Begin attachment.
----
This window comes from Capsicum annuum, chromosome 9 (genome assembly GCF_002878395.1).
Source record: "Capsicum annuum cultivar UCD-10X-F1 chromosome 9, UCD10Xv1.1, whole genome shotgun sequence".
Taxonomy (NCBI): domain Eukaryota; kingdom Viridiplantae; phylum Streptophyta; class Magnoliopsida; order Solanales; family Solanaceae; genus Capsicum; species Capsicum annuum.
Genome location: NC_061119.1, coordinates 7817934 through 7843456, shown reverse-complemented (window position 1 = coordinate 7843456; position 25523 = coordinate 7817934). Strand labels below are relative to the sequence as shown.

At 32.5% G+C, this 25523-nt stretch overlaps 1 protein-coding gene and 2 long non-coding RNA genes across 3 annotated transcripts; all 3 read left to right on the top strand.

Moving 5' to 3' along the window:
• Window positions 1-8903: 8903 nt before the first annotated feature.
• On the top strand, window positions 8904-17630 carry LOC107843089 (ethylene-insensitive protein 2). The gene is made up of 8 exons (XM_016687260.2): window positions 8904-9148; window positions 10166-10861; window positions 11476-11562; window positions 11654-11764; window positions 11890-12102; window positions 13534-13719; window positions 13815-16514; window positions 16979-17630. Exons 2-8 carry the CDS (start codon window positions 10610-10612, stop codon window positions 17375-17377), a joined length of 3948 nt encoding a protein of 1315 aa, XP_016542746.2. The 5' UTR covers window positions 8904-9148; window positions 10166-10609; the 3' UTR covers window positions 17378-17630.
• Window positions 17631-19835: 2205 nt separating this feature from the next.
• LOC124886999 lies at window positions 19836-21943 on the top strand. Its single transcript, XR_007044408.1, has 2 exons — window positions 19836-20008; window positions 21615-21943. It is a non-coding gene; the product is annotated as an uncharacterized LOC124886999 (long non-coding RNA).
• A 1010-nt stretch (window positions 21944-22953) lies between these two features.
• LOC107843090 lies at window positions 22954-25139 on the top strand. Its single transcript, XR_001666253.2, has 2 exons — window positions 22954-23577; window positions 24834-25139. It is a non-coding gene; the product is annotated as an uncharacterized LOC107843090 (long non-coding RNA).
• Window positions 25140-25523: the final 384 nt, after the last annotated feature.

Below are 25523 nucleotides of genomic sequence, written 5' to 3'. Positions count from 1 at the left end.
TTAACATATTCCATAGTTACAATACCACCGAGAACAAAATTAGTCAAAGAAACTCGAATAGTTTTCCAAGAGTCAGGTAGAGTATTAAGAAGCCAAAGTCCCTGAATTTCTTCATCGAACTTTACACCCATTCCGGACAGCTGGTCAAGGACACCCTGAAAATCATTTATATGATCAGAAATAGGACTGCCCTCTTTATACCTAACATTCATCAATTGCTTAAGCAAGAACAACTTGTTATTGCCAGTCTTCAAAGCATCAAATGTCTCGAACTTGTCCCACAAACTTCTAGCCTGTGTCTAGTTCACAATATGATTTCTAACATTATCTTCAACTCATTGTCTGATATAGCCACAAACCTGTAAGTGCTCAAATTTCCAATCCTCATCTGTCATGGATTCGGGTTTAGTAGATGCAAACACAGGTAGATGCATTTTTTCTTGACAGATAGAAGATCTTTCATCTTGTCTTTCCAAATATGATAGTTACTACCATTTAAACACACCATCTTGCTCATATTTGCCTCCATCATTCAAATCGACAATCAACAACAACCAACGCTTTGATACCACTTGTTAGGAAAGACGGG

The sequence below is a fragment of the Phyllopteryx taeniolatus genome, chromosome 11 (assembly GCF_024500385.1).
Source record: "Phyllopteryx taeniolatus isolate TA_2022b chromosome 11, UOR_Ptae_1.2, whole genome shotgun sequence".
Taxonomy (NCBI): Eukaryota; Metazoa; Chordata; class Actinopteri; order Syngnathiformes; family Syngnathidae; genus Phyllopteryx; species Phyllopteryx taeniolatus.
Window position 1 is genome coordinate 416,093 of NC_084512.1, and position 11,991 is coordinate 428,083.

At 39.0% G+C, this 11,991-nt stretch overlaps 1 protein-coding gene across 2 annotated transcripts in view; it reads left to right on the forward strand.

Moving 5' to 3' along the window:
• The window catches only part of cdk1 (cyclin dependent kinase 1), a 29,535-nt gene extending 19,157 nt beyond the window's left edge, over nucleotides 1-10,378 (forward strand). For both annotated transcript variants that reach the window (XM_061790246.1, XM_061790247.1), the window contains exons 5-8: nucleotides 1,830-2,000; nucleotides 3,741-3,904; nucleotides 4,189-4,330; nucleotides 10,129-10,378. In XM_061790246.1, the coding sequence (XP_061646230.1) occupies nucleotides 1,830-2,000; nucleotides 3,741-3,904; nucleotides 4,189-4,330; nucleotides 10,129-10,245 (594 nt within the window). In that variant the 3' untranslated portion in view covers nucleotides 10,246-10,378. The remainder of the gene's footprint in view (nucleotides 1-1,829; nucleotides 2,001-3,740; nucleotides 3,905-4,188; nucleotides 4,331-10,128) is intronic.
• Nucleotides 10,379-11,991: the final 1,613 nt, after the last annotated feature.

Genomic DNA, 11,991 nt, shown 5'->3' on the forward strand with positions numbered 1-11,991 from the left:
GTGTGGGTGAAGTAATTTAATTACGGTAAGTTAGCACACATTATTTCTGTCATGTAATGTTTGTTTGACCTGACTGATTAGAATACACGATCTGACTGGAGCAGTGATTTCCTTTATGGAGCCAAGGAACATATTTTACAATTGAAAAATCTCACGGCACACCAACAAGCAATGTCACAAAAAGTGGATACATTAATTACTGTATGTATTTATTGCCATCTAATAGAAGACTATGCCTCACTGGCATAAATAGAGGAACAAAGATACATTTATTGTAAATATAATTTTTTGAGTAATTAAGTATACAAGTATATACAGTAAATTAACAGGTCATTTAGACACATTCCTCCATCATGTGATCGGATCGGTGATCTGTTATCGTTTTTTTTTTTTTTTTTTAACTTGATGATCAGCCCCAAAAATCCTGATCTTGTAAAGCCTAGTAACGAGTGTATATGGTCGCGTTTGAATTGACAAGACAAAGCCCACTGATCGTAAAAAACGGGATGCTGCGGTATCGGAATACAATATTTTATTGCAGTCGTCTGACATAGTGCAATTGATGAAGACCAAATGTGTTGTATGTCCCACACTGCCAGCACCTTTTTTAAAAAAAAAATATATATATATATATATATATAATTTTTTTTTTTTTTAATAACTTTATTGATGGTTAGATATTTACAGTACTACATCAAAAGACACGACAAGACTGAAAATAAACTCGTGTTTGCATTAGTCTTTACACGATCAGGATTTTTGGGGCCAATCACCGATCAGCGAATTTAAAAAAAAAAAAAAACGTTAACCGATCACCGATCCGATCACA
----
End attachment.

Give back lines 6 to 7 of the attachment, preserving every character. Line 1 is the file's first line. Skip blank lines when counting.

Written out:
Moving 5' to 3' along the window:
• Window positions 1-8903: 8903 nt before the first annotated feature.